Geoffrey Khan

Published On


Page Range

pp. 1–14


  • English

Print Length

14 pages

1. Introduction

Chapter of: Arabic Documents from Medieval Nubia(pp. 1–14)
The introduction presents a description of the geographical region of Nubia followed by an overview of its history from late antiquity until the Mamluk period. Christianity was introduced into Nubia in the sixth century AD under the auspices of the church organisation of Byzantine Egypt, and subsequently the churches of the region came under the jurisdiction of the Coptic patriarchate of Alexandria. At that period Nubia consisted of three kingdoms: Nobadia, Makuria and Alodia. These kingdoms were subsequently united in a single kingdom with its capital at Dongola. In the early Islamic period the Muslims invaded Nubia, but failed to conquer the region. A peace treaty was drawn up between the Muslims and the Nubians known as the baqṭ. Nubia remained an independent Christian kingdom until the thirteenth century AD , when finally the Muslim Mamluks took control of the Nubian capital of Dongola.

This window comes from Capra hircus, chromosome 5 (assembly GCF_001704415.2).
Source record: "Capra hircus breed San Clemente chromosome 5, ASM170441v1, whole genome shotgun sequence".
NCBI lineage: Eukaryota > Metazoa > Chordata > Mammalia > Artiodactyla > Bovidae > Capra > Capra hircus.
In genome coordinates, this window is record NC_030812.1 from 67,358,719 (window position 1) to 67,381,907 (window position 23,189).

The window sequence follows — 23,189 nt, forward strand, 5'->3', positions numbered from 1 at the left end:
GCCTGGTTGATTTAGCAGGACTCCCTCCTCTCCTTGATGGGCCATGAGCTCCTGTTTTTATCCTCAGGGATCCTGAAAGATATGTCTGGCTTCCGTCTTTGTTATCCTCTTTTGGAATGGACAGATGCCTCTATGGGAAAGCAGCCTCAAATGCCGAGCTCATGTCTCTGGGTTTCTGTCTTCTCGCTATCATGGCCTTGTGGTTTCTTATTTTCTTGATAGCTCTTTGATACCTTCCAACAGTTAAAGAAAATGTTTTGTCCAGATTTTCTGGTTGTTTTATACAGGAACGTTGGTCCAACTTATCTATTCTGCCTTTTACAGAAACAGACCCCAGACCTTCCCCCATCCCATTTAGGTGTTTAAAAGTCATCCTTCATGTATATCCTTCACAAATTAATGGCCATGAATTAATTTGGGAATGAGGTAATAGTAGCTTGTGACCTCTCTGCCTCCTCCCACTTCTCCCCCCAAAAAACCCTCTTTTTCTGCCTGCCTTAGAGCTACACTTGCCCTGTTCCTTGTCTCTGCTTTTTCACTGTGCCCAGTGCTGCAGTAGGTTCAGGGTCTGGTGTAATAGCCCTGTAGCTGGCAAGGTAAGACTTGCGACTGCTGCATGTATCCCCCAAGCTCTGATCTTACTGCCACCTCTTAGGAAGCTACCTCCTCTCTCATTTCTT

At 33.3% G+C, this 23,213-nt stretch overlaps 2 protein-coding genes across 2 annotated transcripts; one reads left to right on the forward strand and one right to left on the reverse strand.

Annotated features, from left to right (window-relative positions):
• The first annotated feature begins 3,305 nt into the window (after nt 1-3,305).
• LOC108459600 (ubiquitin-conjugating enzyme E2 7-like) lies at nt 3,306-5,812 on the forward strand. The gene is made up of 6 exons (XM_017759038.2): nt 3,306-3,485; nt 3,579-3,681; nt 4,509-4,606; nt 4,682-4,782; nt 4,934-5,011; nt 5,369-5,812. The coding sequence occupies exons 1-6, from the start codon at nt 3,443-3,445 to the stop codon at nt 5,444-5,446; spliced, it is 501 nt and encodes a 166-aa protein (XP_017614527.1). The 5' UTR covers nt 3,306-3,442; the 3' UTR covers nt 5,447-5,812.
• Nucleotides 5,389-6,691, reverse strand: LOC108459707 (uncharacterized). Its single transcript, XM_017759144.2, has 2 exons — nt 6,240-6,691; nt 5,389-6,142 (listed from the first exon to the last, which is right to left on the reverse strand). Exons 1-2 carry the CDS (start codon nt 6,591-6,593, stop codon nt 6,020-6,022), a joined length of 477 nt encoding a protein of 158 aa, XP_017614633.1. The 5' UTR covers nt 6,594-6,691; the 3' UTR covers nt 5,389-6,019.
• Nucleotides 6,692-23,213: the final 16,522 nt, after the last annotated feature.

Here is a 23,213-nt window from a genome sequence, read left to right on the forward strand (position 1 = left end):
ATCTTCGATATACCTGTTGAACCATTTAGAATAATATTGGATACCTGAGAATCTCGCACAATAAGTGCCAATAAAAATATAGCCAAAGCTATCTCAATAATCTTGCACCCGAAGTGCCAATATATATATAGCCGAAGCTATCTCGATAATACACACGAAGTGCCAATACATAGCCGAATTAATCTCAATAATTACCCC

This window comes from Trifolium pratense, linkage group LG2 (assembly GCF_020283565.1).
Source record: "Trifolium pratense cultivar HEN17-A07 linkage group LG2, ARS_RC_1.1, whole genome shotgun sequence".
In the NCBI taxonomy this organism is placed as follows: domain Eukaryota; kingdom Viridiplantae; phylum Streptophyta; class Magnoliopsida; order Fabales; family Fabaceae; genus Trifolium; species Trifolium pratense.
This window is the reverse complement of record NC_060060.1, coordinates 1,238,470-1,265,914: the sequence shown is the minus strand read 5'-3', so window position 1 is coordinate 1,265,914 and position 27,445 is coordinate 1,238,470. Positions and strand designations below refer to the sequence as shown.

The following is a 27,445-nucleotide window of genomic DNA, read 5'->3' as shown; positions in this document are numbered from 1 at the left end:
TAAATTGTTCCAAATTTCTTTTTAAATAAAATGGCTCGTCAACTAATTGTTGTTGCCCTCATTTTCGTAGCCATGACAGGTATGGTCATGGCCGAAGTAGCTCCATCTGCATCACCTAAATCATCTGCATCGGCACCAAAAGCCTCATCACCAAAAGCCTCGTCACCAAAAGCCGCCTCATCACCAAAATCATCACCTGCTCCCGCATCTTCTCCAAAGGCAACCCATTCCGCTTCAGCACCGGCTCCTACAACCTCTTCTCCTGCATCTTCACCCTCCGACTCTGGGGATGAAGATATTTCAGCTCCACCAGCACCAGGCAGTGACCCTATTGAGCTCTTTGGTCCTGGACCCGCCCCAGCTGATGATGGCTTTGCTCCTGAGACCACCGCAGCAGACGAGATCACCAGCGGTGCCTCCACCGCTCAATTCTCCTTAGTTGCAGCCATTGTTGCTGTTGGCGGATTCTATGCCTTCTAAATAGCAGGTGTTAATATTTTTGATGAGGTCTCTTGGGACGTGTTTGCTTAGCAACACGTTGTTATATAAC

Geoffrey Khan

Regius Professor of Hebrew at University of Cambridge

Geoffrey Khan (PhD, School of Oriental and African Studies, London, 1984) is Regius Professor of Hebrew at the University of Cambridge. His research publications focus on three main fields: Biblical Hebrew language (especially medieval traditions), Neo-Aramaic dialectology, and medieval Arabic documents. He is the general editor of The Encyclopedia of Hebrew Language and Linguistics (Brill, 2013) and is the senior editor of Journal of Semitic Studies. His recent publications include The Tiberian Pronunciation Tradition of Biblical Hebrew, Cambridge: University of Cambridge & Open Book Publishers, 2020, Performance of Sacred Semitic Texts (editor, with co-editor Hindy Najman), Dead Sea Discoveries 29, Brill. 2022, and Language Contact in Sanandaj (co-authored with Masoud Mohammadirad), Berlin, de Gruyter, 2024.